This paper, which can be found here, seems to argue that framing the issue in this case – which was described in the post below – as a matter of international comity misunderstands the matters at stake. The question is first, one of jurisdiction under the effects’ doctrine over a cartel implemented abroad, and, following this, about whether the US rules on the foreign sovereign compulsion defence apply. The correct interpretation of Chinese law may be relevant, but only in certain circumstances and only in the course of the normal application of US rules.
She begins by pointing out that this is a case of a naked cartel, and that China’s sole role in it is to intervene before US courts in order to free its manufacturers from the consequences of violating the clear and well-known rule of US law forbidding price fixing. As such, the matter is not merely whether China alone can say what Chinese law is, which is a matter that falls to be assessed subject to principles of international comity – it is also, and mainly, about whether the manufacturers’ behaviour amounted to foreign sovereign compulsion under US law.
According to her, the proper order of analysis should be to look at whether there is foreign sovereign compulsion first, and at matters of general comity second – with general comity operating as an exceptional and residual category to the “special comity” doctrine of foreign sovereign compulsion.
- Foreign Compulsion Defence
The author disagrees that this is a matter of extraterritoriality demanding comity. Given that this is an export cartel, the only, and the only intended, effects were in the United States, not in China (except as the home of extra profits). Hence, the practice is clearly covered by the Sherman Act.
The main question is then whether private price fixing in or into a country that forbids it can ever be a proper subject on which a foreign sovereign can grant immunity to its own firms.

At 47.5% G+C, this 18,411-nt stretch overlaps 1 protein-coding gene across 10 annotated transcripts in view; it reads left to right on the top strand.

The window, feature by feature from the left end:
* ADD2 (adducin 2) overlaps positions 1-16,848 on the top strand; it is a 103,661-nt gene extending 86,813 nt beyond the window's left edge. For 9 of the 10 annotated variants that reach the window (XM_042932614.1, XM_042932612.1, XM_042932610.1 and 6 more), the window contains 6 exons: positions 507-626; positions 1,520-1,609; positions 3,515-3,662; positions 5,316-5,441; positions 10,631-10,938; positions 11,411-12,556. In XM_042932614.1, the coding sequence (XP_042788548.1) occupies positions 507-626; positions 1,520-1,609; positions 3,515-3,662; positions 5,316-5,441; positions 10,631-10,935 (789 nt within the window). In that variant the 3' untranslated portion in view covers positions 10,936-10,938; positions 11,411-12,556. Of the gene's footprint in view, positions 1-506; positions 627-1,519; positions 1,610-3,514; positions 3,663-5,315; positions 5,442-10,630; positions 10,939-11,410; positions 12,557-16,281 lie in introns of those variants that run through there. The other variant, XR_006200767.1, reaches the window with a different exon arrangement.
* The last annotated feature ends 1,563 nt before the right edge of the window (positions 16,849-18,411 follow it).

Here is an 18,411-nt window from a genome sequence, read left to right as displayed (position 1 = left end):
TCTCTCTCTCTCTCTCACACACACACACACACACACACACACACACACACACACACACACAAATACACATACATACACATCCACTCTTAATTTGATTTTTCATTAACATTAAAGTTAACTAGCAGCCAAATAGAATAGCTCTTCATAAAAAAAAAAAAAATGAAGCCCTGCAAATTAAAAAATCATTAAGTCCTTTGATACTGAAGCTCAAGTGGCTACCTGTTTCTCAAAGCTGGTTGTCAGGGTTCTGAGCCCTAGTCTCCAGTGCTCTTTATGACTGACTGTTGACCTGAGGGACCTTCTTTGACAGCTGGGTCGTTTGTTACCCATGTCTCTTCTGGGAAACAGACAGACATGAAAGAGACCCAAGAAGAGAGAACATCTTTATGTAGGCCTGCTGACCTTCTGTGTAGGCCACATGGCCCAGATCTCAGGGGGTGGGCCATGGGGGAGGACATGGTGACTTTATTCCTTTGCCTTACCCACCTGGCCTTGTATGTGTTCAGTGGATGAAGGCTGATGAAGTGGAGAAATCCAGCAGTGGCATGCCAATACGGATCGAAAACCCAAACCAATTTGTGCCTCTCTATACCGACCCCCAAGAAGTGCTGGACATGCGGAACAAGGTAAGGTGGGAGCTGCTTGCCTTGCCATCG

In this case, that is highly doubtful. First, while the United States has a domestic state action defence, it does not extend to private price fixing. Second, state action not a cover for price fixing in China: instead, it is a violation of China’s Anti-Monopoly Law for any organ of government in China to compel price fixing. This is not unlike EU law [Note: I do not think this interpretation of the State compulsion defence in Europe is strictly correct as worded, at least under competition law alone]. From this, two conclusions are derived: (i) private price fixing, even if ordered by the state, remains private price fixing; (ii) even state rules compelling firms to fix prices do not compel them to do so in the most exploitatively manner possible, and there is no reason – in comity or fairness – to exempt the extra windfall profits from liability.
Importantly, the interpretation of Chinese law by China does not preclude the application of the foreign compulsion defence. Even if the conduct of the Chinese government amounted to a command, this does not answer the question of whether the circumstances amounted to “compulsion” under the US law. As such, the case does not turn on the correct interpretation of Chinese law: if anything, this interpretation of Chinese law is only relevant in the assessment of whether the US doctrine of foreign sovereign compulsion applies.
The foreign sovereign compulsion defence has not been litigated often, and never by the Supreme Court. In any event, it would seem that the defence requires: (i) a command of a foreign state; (ii) the foreign government’s command would give rise to the imposition of penal or other severe sanctions; and (iii) the compelled conduct can be accomplished entirely within the foreign sovereign’s own territory.